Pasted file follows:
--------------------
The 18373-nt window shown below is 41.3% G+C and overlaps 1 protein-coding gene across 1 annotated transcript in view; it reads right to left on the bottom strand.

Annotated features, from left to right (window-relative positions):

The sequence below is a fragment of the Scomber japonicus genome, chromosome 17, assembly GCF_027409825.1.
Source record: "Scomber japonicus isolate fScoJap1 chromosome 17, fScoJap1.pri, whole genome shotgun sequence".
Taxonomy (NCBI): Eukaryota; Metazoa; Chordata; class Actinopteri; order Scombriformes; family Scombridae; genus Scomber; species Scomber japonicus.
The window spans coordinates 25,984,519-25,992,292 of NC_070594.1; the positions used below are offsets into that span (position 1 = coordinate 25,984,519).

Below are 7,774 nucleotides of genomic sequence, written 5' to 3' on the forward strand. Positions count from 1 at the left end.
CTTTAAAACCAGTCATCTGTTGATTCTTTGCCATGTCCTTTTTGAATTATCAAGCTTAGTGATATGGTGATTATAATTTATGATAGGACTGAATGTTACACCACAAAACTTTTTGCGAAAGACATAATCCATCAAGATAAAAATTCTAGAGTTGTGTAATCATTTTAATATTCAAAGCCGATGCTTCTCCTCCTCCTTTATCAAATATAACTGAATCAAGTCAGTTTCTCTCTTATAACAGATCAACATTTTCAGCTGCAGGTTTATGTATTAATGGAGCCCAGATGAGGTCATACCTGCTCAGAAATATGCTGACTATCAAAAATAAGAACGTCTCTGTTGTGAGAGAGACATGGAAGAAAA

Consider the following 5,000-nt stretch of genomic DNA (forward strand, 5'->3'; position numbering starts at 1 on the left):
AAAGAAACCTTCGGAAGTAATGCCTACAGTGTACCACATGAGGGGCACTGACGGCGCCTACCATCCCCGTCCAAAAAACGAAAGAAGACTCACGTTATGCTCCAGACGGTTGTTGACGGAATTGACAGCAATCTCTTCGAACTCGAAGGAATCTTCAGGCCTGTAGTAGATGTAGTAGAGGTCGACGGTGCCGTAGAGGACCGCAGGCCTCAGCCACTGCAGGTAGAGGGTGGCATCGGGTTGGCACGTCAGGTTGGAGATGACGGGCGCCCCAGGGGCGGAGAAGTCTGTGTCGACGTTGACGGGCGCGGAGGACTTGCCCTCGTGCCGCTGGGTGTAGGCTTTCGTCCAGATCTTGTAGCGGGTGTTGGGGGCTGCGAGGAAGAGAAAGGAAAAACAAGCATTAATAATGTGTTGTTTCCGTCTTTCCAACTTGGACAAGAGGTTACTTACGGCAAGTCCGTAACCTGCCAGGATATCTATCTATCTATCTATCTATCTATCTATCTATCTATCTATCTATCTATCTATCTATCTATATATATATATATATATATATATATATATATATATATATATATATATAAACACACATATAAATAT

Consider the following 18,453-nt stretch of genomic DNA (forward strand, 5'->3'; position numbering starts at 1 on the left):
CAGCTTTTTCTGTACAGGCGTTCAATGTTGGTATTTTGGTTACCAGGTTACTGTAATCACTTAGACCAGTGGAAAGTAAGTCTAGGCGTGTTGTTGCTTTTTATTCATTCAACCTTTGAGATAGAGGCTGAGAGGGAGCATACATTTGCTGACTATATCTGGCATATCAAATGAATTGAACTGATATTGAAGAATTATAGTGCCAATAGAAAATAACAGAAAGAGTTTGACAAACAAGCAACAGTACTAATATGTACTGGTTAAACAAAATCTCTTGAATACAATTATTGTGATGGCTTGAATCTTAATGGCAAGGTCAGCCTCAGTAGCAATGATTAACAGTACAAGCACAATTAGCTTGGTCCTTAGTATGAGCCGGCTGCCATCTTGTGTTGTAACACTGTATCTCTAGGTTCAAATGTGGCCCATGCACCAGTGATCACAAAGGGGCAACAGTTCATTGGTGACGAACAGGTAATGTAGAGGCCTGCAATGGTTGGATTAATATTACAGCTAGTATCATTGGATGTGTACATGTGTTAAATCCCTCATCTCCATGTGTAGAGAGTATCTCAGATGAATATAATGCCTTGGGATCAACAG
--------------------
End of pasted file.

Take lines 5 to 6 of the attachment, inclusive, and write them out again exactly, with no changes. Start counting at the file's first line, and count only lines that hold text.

Taxonomy (NCBI): Eukaryota; Metazoa; Chordata; class Actinopteri; order Scombriformes; family Scombridae; genus Scomber; species Scomber japonicus.
The window spans coordinates 25,984,519-25,992,292 of NC_070594.1; the positions used below are offsets into that span (position 1 = coordinate 25,984,519).